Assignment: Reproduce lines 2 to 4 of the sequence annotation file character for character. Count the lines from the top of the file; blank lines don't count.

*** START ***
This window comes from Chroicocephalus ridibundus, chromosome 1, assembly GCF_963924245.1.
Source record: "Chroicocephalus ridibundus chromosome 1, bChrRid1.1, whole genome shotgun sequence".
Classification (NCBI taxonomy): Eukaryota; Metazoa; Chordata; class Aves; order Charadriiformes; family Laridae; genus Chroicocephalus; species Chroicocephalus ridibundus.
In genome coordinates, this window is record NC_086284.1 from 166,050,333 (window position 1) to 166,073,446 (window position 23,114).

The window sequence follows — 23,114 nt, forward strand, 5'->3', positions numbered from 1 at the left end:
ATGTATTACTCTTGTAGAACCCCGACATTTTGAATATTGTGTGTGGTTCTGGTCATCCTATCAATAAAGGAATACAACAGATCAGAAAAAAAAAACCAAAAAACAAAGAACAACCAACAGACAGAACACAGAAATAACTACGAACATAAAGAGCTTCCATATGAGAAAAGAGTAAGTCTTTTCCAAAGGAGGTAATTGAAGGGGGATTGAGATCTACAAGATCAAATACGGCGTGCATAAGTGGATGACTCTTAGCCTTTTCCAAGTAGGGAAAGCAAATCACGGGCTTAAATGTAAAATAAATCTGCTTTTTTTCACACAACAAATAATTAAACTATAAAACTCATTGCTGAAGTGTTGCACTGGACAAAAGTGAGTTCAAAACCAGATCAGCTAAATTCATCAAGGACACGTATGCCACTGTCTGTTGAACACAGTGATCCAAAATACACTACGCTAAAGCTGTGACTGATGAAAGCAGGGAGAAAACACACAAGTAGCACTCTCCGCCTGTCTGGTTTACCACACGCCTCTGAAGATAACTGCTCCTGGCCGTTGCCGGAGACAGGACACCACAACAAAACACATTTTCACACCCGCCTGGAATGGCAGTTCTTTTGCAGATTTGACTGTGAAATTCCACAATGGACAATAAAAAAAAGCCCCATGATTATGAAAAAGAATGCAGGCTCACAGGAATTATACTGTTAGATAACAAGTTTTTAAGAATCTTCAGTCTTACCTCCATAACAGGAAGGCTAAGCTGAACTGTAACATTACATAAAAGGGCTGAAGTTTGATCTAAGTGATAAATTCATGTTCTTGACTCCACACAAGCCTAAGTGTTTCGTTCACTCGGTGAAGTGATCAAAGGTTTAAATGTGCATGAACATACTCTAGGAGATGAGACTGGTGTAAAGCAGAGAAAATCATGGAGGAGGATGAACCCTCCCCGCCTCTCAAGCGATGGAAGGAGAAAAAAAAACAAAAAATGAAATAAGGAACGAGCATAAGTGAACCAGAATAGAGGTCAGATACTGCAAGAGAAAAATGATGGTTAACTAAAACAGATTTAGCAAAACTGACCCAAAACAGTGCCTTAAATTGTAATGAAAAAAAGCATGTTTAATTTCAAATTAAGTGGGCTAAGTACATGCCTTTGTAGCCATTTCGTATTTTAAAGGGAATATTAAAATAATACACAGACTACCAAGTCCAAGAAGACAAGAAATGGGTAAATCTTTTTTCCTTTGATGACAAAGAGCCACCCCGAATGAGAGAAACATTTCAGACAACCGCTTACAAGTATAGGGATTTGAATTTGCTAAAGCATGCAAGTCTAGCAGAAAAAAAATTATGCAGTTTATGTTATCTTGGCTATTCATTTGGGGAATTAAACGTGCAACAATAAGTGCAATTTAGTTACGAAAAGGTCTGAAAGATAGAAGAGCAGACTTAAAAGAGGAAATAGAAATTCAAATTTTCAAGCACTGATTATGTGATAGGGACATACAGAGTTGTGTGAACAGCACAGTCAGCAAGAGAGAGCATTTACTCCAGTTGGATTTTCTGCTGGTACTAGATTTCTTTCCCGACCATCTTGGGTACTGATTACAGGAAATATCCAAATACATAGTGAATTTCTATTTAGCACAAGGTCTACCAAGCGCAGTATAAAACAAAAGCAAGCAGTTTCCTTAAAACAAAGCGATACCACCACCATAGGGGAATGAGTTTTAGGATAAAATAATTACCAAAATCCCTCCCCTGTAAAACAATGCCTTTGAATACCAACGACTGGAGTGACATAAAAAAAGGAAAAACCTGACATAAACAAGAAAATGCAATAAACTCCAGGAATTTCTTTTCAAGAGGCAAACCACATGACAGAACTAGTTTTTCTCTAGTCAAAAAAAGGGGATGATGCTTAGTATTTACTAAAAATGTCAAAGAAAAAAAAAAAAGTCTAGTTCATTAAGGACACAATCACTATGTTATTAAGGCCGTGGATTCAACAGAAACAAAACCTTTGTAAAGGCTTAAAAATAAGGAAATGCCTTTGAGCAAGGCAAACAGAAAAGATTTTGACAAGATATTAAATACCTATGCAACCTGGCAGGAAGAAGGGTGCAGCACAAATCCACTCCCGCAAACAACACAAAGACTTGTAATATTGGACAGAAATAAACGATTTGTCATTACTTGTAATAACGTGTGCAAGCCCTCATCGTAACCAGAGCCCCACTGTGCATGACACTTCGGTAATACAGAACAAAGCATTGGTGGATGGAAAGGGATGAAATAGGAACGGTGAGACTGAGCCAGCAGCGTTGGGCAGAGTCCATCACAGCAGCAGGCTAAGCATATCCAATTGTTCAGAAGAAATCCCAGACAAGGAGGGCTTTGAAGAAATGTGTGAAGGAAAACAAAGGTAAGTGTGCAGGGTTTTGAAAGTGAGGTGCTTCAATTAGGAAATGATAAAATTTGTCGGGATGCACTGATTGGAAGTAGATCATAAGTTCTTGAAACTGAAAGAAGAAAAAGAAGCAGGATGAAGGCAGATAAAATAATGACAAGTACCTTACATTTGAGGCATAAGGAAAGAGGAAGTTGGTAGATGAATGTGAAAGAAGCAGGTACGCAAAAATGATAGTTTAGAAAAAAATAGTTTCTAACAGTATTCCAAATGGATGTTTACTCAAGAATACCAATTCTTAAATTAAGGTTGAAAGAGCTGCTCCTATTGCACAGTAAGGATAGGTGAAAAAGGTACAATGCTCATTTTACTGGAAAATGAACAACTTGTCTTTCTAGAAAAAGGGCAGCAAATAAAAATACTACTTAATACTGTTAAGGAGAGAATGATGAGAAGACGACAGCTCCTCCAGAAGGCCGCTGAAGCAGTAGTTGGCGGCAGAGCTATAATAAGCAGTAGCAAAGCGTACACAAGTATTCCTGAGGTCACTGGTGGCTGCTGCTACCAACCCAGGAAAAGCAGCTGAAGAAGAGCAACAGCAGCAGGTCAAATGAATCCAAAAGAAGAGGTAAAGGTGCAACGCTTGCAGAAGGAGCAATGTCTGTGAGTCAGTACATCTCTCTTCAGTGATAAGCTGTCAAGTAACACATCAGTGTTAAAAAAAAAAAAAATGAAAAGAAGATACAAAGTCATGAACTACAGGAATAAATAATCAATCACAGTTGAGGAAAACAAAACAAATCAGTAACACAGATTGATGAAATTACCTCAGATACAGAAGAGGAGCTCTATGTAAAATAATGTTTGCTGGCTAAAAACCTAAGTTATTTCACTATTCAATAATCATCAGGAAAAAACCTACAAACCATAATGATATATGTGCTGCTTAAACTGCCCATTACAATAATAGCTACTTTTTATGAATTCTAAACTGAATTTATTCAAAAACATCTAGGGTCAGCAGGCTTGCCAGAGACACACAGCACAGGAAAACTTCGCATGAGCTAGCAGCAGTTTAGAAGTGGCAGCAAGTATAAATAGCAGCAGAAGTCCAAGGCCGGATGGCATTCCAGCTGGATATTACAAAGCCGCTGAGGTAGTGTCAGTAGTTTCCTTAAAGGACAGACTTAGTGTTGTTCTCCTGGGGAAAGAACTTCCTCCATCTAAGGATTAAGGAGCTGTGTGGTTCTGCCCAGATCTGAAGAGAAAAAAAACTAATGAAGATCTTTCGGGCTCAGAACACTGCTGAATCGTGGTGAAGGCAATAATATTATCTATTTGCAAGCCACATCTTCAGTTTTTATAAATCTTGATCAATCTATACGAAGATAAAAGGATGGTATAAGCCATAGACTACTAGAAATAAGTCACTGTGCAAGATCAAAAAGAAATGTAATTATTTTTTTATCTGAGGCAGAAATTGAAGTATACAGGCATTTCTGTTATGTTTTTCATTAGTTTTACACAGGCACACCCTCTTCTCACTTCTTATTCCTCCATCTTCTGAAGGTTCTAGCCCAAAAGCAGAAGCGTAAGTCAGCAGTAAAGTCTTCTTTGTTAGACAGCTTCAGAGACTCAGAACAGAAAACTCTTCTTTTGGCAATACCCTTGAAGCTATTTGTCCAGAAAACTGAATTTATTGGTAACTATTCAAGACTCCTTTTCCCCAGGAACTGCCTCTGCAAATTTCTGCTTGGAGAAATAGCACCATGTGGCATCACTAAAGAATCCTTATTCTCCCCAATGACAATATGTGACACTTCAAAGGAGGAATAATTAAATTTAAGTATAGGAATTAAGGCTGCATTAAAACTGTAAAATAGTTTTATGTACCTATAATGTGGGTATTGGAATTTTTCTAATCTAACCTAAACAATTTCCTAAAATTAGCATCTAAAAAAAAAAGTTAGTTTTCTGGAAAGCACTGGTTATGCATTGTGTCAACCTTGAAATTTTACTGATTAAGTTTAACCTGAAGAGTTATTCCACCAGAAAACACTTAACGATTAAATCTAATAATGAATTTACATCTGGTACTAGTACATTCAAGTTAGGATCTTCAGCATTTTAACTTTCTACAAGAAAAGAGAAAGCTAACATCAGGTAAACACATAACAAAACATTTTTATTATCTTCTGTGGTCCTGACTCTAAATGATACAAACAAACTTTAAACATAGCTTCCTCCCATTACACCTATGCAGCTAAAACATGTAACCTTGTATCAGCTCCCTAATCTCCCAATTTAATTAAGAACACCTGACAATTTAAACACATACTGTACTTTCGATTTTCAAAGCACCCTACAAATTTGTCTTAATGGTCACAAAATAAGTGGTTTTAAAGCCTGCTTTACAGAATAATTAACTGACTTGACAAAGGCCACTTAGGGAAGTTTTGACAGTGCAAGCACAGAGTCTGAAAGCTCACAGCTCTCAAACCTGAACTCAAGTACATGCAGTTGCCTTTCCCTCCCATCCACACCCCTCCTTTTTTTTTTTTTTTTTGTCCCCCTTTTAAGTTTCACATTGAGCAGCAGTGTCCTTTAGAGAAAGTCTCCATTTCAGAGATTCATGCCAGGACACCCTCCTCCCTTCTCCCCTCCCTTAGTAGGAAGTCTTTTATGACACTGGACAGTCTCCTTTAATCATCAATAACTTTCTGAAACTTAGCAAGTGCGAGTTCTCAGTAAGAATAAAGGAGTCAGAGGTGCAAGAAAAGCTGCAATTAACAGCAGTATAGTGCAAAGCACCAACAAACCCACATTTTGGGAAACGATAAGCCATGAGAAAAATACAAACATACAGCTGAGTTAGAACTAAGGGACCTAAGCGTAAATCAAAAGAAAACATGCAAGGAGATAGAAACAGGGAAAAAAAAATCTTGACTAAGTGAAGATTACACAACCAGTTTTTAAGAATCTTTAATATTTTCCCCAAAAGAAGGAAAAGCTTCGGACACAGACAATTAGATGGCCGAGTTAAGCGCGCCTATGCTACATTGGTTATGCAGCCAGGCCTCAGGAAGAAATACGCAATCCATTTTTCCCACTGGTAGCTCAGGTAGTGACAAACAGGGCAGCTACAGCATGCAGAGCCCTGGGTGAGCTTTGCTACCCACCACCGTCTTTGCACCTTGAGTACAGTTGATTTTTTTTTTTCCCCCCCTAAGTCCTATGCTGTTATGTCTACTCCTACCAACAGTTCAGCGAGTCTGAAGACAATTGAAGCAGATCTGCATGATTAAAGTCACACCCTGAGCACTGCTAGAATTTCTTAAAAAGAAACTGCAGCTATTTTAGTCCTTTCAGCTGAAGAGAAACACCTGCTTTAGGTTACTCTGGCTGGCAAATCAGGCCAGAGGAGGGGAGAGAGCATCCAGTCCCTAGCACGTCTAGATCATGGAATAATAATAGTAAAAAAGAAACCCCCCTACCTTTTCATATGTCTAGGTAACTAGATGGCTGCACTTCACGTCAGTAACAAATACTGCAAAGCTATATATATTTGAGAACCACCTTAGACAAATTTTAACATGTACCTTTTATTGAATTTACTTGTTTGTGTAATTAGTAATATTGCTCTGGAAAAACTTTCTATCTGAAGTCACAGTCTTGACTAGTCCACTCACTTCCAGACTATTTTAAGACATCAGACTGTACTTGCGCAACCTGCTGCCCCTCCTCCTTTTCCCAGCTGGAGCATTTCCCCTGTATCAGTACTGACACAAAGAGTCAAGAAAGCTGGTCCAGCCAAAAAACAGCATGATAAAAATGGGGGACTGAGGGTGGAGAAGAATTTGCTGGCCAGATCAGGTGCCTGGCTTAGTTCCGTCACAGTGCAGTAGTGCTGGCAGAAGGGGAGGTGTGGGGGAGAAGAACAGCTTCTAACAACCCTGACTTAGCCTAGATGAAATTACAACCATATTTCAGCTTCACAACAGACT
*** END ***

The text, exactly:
Source record: "Chroicocephalus ridibundus chromosome 1, bChrRid1.1, whole genome shotgun sequence".
Classification (NCBI taxonomy): Eukaryota; Metazoa; Chordata; class Aves; order Charadriiformes; family Laridae; genus Chroicocephalus; species Chroicocephalus ridibundus.
In genome coordinates, this window is record NC_086284.1 from 166,050,333 (window position 1) to 166,073,446 (window position 23,114).